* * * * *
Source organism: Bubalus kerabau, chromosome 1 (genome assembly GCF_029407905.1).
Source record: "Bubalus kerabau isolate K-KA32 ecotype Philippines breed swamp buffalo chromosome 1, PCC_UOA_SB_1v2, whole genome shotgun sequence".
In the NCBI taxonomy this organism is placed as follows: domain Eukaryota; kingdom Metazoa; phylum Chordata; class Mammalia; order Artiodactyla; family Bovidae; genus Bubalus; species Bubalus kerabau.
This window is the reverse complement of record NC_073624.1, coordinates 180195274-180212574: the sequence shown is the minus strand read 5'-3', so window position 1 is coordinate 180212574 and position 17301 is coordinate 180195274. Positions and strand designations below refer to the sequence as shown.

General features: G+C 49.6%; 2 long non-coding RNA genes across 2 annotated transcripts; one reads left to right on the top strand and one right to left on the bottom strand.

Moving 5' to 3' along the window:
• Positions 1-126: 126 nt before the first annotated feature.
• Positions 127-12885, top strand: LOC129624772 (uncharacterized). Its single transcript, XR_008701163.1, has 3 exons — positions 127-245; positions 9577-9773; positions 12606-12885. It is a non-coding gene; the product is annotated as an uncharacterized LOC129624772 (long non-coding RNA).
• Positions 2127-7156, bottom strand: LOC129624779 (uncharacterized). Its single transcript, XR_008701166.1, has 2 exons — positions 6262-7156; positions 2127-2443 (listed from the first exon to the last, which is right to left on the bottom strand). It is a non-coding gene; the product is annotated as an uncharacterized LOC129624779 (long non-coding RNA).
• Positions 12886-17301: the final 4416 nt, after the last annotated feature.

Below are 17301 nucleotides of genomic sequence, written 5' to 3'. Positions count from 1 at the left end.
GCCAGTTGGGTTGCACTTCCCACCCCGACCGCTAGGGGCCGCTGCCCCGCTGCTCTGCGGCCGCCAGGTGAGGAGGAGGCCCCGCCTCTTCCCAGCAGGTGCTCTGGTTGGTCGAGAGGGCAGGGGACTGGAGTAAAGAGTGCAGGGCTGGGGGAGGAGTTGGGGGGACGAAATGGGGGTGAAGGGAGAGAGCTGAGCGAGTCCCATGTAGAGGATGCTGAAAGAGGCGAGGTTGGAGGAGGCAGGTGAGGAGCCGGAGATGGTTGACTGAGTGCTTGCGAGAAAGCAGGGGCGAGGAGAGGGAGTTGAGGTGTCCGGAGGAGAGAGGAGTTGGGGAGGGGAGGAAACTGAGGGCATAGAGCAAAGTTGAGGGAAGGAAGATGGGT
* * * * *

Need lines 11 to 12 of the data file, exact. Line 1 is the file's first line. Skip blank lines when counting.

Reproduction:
Below are 17301 nucleotides of genomic sequence, written 5' to 3'. Positions count from 1 at the left end.
GCCAGTTGGGTTGCACTTCCCACCCCGACCGCTAGGGGCCGCTGCCCCGCTGCTCTGCGGCCGCCAGGTGAGGAGGAGGCCCCGCCTCTTCCCAGCAGGTGCTCTGGTTGGTCGAGAGGGCAGGGGACTGGAGTAAAGAGTGCAGGGCTGGGGGAGGAGTTGGGGGGACGAAATGGGGGTGAAGGGAGAGAGCTGAGCGAGTCCCATGTAGAGGATGCTGAAAGAGGCGAGGTTGGAGGAGGCAGGTGAGGAGCCGGAGATGGTTGACTGAGTGCTTGCGAGAAAGCAGGGGCGAGGAGAGGGAGTTGAGGTGTCCGGAGGAGAGAGGAGTTGGGGAGGGGAGGAAACTGAGGGCATAGAGCAAAGTTGAGGGAAGGAAGATGGGT